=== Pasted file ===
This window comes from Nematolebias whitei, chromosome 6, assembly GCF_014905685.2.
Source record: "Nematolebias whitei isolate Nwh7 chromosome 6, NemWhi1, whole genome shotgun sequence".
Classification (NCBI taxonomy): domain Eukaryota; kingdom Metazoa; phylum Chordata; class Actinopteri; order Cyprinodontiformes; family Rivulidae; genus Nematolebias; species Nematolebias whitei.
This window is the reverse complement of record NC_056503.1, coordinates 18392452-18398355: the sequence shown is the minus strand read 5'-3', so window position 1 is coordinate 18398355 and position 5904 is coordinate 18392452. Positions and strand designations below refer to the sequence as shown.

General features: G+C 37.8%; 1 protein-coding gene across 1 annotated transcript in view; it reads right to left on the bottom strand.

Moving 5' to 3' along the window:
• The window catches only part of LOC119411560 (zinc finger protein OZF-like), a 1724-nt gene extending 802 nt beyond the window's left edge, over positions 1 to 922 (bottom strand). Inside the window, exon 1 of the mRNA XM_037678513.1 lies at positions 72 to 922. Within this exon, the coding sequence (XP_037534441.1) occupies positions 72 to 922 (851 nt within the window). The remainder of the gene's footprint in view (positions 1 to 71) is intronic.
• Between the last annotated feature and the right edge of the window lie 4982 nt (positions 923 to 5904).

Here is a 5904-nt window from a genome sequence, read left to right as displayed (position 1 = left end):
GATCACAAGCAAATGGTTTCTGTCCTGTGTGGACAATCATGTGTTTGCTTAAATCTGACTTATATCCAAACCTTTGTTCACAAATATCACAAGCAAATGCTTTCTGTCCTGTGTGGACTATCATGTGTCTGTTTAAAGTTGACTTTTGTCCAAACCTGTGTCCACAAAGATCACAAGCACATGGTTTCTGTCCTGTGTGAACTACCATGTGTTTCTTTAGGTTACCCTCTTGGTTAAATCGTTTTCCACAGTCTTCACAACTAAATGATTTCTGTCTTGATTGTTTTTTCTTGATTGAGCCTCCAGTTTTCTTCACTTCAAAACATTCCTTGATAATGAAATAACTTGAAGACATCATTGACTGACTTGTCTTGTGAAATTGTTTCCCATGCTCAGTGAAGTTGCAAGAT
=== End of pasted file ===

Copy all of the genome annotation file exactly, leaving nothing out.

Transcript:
This window comes from Nematolebias whitei, chromosome 6, assembly GCF_014905685.2.
Source record: "Nematolebias whitei isolate Nwh7 chromosome 6, NemWhi1, whole genome shotgun sequence".
Classification (NCBI taxonomy): domain Eukaryota; kingdom Metazoa; phylum Chordata; class Actinopteri; order Cyprinodontiformes; family Rivulidae; genus Nematolebias; species Nematolebias whitei.
This window is the reverse complement of record NC_056503.1, coordinates 18392452-18398355: the sequence shown is the minus strand read 5'-3', so window position 1 is coordinate 18398355 and position 5904 is coordinate 18392452. Positions and strand designations below refer to the sequence as shown.

General features: G+C 37.8%; 1 protein-coding gene across 1 annotated transcript in view; it reads right to left on the bottom strand.

Moving 5' to 3' along the window:
• The window catches only part of LOC119411560 (zinc finger protein OZF-like), a 1724-nt gene extending 802 nt beyond the window's left edge, over positions 1 to 922 (bottom strand). Inside the window, exon 1 of the mRNA XM_037678513.1 lies at positions 72 to 922. Within this exon, the coding sequence (XP_037534441.1) occupies positions 72 to 922 (851 nt within the window). The remainder of the gene's footprint in view (positions 1 to 71) is intronic.
• Between the last annotated feature and the right edge of the window lie 4982 nt (positions 923 to 5904).

Here is a 5904-nt window from a genome sequence, read left to right as displayed (position 1 = left end):
GATCACAAGCAAATGGTTTCTGTCCTGTGTGGACAATCATGTGTTTGCTTAAATCTGACTTATATCCAAACCTTTGTTCACAAATATCACAAGCAAATGCTTTCTGTCCTGTGTGGACTATCATGTGTCTGTTTAAAGTTGACTTTTGTCCAAACCTGTGTCCACAAAGATCACAAGCACATGGTTTCTGTCCTGTGTGAACTACCATGTGTTTCTTTAGGTTACCCTCTTGGTTAAATCGTTTTCCACAGTCTTCACAACTAAATGATTTCTGTCTTGATTGTTTTTTCTTGATTGAGCCTCCAGTTTTCTTCACTTCAAAACATTCCTTGATAATGAAATAACTTGAAGACATCATTGACTGACTTGTCTTGTGAAATTGTTTCCCATGCTCAGTGAAGTTGCAAGAT